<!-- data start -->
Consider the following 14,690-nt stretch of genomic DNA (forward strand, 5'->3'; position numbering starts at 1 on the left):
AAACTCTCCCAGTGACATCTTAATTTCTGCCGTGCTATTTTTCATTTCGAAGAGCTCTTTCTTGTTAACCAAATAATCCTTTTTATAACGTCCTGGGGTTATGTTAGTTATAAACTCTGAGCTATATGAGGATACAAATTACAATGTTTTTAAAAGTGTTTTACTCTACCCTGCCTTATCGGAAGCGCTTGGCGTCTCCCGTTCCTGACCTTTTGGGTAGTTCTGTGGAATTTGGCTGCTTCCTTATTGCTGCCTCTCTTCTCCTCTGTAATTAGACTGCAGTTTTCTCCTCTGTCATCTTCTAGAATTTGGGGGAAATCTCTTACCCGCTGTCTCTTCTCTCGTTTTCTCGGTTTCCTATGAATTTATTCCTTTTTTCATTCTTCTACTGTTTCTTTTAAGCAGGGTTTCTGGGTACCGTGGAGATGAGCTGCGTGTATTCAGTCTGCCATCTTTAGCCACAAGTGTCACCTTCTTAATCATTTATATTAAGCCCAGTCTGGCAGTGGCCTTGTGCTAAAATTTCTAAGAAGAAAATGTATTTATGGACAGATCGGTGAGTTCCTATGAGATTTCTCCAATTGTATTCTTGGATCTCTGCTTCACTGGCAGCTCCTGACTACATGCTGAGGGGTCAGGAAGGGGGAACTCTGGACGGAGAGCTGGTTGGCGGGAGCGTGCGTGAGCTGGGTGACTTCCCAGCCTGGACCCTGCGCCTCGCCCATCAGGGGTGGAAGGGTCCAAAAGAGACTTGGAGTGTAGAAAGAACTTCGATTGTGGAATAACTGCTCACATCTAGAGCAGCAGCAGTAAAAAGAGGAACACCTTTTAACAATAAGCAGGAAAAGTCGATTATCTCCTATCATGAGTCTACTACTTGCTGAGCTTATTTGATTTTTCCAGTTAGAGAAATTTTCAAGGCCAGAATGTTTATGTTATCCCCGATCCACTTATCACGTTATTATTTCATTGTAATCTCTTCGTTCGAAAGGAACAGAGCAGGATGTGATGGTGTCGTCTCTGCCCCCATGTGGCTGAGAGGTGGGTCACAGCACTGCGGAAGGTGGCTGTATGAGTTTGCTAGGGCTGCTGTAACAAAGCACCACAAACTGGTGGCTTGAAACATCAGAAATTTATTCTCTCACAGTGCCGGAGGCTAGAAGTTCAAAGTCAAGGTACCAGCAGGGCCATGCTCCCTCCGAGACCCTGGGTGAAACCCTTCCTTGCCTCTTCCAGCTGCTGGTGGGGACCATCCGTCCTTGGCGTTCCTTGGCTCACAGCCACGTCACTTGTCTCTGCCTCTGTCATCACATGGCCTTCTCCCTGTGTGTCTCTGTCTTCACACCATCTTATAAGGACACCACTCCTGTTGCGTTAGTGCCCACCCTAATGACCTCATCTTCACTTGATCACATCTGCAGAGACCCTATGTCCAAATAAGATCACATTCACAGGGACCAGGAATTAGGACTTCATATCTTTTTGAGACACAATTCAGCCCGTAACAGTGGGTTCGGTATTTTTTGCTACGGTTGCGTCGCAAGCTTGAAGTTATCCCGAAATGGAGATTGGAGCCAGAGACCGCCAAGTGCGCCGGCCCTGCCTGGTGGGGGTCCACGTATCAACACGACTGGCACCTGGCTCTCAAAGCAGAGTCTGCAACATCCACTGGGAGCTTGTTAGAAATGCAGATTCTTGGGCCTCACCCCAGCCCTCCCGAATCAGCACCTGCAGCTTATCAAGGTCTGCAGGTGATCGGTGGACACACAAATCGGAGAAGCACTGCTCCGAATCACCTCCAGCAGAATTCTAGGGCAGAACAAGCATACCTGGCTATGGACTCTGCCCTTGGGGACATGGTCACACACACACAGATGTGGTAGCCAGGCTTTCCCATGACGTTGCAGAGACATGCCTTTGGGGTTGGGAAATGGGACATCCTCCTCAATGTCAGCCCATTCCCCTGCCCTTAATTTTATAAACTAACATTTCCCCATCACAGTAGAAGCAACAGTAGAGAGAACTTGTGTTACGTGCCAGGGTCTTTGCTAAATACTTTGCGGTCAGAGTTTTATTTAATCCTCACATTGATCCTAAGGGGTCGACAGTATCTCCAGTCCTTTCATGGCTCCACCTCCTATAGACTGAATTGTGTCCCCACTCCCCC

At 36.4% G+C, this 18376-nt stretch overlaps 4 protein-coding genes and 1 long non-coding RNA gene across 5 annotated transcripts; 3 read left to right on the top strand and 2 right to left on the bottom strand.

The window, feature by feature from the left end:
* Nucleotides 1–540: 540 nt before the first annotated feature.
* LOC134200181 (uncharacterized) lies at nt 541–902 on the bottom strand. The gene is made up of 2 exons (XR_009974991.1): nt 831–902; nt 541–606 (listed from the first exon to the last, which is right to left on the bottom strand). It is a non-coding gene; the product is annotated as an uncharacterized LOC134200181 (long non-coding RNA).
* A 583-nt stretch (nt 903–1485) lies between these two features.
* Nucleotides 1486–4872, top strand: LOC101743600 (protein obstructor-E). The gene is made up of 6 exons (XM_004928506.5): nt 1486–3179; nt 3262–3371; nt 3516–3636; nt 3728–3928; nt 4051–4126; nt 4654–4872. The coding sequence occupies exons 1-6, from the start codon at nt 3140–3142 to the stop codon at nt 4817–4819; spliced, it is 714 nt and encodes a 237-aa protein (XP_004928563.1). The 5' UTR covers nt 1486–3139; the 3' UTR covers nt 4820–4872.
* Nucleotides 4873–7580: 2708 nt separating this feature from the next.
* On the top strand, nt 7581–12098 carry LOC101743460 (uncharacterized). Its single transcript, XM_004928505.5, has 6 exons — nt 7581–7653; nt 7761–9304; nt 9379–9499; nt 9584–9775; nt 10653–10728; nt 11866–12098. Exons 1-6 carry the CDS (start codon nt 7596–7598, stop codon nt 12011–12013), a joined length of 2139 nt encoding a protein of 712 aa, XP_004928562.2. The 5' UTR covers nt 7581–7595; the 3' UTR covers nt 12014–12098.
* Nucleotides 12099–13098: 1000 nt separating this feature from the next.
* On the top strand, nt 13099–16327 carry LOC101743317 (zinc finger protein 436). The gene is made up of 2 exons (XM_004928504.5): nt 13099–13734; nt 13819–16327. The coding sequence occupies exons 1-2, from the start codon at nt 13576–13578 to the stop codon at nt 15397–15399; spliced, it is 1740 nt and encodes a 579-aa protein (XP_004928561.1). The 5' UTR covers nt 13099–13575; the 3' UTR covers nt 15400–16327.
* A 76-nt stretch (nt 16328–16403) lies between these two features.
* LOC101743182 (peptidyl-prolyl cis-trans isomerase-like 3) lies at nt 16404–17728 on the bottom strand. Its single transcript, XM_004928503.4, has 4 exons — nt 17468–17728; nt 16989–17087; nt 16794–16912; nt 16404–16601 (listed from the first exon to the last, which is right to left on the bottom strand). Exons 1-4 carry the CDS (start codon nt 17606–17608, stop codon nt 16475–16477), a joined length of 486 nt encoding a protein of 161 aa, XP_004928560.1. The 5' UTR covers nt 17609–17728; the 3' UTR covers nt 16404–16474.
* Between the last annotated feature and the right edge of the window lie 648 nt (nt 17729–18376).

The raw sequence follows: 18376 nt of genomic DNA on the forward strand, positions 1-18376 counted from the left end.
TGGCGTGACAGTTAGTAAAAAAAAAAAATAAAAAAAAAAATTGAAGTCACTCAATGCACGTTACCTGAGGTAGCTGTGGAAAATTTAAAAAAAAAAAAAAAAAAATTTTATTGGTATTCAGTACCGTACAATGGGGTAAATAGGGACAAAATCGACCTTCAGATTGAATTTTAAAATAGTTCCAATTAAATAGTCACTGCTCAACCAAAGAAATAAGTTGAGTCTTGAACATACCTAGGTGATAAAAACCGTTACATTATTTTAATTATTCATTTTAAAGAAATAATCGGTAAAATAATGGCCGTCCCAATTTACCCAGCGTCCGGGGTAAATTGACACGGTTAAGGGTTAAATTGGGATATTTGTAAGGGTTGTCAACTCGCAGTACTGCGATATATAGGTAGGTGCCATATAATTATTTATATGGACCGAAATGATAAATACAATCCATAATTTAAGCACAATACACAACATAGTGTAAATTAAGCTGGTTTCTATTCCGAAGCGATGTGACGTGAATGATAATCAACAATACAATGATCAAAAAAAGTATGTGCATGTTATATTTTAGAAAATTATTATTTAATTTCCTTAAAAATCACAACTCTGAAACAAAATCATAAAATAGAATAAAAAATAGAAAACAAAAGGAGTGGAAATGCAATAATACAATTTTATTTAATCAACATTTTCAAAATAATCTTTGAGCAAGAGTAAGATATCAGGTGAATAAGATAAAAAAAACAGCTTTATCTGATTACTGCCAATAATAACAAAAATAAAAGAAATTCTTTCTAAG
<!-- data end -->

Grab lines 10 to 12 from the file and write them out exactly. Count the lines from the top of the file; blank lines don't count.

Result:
* On the top strand, nt 7581–12098 carry LOC101743460 (uncharacterized). Its single transcript, XM_004928505.5, has 6 exons — nt 7581–7653; nt 7761–9304; nt 9379–9499; nt 9584–9775; nt 10653–10728; nt 11866–12098. Exons 1-6 carry the CDS (start codon nt 7596–7598, stop codon nt 12011–12013), a joined length of 2139 nt encoding a protein of 712 aa, XP_004928562.2. The 5' UTR covers nt 7581–7595; the 3' UTR covers nt 12014–12098.
* Nucleotides 12099–13098: 1000 nt separating this feature from the next.
* On the top strand, nt 13099–16327 carry LOC101743317 (zinc finger protein 436). The gene is made up of 2 exons (XM_004928504.5): nt 13099–13734; nt 13819–16327. The coding sequence occupies exons 1-2, from the start codon at nt 13576–13578 to the stop codon at nt 15397–15399; spliced, it is 1740 nt and encodes a 579-aa protein (XP_004928561.1). The 5' UTR covers nt 13099–13575; the 3' UTR covers nt 15400–16327.